Can monetary policy solve the problems besetting the Thai economy?
July 17, 2014 00:00 By THE NATION
The three problems faced by the Thai economy are a slow growth rate, increasing inflation and a fluctuating exchange rate. On the first point, it has been predicted by many famous institutions such as the Bank of Thailand and the National Institute of Dev
In general, there are two main policies involving the economy, which are fiscal policy and monetary policy. Fiscal policy is used by government and monetary policy is used by the central bank. The way each policy is used will have different effects on the economy. Therefore, it is important for business to analyse which policy will be used in what way.
Given the situation in Thailand, it is better that we not talk about fiscal policy. Here, we will analyse how monetary policy can be used to deal with the three problems mentioned above. The main question is which problems the monetary policy should focus on.
Monetary policy vs GDP
According to economic theory, in order to stimulate the economy, the Bank of Thailand has to increase the money supply, which will cause market interest rates to decrease, leading to increased investment and finally GDP growth. Therefore the effectiveness of monetary policy depends on 1) whether increasing the money supply has an effect on interest rates and 2) the response of investors to interest rates.
With the political situation in Thailand, investors consider political risk as the main factor, so the decisions they make do not depend on interest rates as much as in the past. As a result, investment will not be responsive to interest rates. Moreover, the Thai policy interest rate is already low at about 2 per cent. This means decreasing the policy rate would have little effect on money supply, and consequently little effect on market interest rates. Therefore, to use monetary policy to stimulate economic growth in this situation will not be optimal.
Monetary policy vs inflation
Monetary policy can reduce inflation by reducing the demand for goods and services. In the Thai economy, inflation is caused by increasing energy prices and wages, which is supply-side. That means prices are increased because of costs increasing. Inflation caused by cost-push will lead to an increase in prices and decrease in GDP. Reducing inflation by monetary policy is done by decreasing the money supply, so interest rates will rise and investment will decline.
Monetary policy vs exchange rate
Because of global trends such as technology and the regulatory openness of each country, the linkage between each economy is stronger and faster. Change in one economy, especially a big economy, will affect others faster and to a higher degree. Therefore, the effect on the exchange rate from such changes will be greater and quicker.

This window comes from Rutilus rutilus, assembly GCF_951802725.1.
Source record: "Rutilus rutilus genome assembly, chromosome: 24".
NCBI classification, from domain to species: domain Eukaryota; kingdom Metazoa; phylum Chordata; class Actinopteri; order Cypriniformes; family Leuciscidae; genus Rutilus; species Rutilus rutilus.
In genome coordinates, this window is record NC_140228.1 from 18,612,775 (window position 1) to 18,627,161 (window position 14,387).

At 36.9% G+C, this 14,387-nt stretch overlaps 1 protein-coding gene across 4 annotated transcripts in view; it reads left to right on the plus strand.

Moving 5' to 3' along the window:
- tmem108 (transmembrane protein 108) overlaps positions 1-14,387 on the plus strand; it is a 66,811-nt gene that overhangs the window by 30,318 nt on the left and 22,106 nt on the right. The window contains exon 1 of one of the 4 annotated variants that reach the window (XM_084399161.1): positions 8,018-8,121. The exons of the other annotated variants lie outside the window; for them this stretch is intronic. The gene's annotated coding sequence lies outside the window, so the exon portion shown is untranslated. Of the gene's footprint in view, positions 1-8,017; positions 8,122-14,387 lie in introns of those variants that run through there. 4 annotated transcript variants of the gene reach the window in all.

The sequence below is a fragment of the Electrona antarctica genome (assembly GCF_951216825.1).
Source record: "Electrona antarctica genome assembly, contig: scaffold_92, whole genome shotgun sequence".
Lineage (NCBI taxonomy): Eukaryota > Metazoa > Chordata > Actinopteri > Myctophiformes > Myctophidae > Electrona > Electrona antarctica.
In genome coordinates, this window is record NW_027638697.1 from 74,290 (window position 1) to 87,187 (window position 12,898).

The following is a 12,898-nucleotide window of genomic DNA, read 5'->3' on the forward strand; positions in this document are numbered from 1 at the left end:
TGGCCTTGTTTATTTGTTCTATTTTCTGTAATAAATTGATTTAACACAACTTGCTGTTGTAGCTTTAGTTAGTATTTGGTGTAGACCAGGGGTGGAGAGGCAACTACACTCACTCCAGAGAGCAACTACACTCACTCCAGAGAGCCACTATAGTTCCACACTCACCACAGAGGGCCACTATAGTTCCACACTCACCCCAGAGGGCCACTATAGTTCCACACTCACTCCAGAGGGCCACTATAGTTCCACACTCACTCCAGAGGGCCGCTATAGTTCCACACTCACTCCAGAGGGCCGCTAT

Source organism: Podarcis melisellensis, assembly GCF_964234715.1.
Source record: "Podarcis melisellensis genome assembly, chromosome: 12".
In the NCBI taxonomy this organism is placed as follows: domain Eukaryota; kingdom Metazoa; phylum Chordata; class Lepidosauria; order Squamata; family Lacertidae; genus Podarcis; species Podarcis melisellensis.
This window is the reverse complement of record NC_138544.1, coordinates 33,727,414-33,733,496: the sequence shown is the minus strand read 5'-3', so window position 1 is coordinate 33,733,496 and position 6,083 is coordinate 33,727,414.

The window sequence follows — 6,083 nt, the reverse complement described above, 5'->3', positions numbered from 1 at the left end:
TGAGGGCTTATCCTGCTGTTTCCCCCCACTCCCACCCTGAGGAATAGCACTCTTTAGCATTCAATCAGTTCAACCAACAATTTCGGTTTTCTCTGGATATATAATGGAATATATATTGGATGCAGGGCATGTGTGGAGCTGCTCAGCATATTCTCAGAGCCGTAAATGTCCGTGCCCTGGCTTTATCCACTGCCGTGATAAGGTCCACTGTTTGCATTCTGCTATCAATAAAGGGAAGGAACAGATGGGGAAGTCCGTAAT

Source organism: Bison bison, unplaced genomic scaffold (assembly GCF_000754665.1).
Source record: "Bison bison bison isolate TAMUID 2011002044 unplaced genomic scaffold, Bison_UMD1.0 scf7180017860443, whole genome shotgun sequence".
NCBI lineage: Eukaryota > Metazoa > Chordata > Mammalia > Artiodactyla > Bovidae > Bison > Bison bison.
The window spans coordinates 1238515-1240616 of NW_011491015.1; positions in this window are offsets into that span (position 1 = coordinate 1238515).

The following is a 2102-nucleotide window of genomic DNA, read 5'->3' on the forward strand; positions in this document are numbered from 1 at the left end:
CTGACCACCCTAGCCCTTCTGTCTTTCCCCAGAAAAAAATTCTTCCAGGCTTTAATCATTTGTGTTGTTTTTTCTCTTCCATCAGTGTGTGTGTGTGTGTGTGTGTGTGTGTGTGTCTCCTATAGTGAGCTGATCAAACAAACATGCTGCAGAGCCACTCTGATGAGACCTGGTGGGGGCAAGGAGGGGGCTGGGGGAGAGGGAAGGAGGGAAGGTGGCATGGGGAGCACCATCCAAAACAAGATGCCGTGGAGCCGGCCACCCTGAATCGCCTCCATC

Appreciation or depreciation of a currency can have both good and bad effects on the economy. For example, many people may think that devaluing the currency is good for an economy because the country can export more. But devaluation can also cause inflation, so everyone in the economy will be hurt. Moreover, the quick response can create variations in the exchange rate, which implies more risk for international firms. Therefore, we must keep the exchange rate at the optimal level and decrease its variation.
Another role of the Bank of Thailand is to control the exchange rate. Since developed countries such as those in North America and Europe and Japan attempt to use monetary policy to help their economies, the world’s money quantity fluctuates, creating speculation across regions. So exchange-rate movement does not represent the economy, which will follow the speculation. The exchange rate will fluctuate a lot. This means the Bank of Thailand should focus on what the optimal exchange rate is for the Thai economy and reduce the fluctuation of the baht.
In conclusion, monetary policy has less effectiveness on stimulating growth than fiscal policy. Fluctuation of the exchange rate can become a problem for the economy. There are some links between inflation and exchange rates, but inflation should not be the target of the Bank of Thailand. Therefore, monetary policy should target an appropriate exchange rate while reducing exchange-rate variation.
Wisit Chaisrisawatsuk PhD is an assistant professor at the Graduate School of Development Economics, National Institute of Development Administration.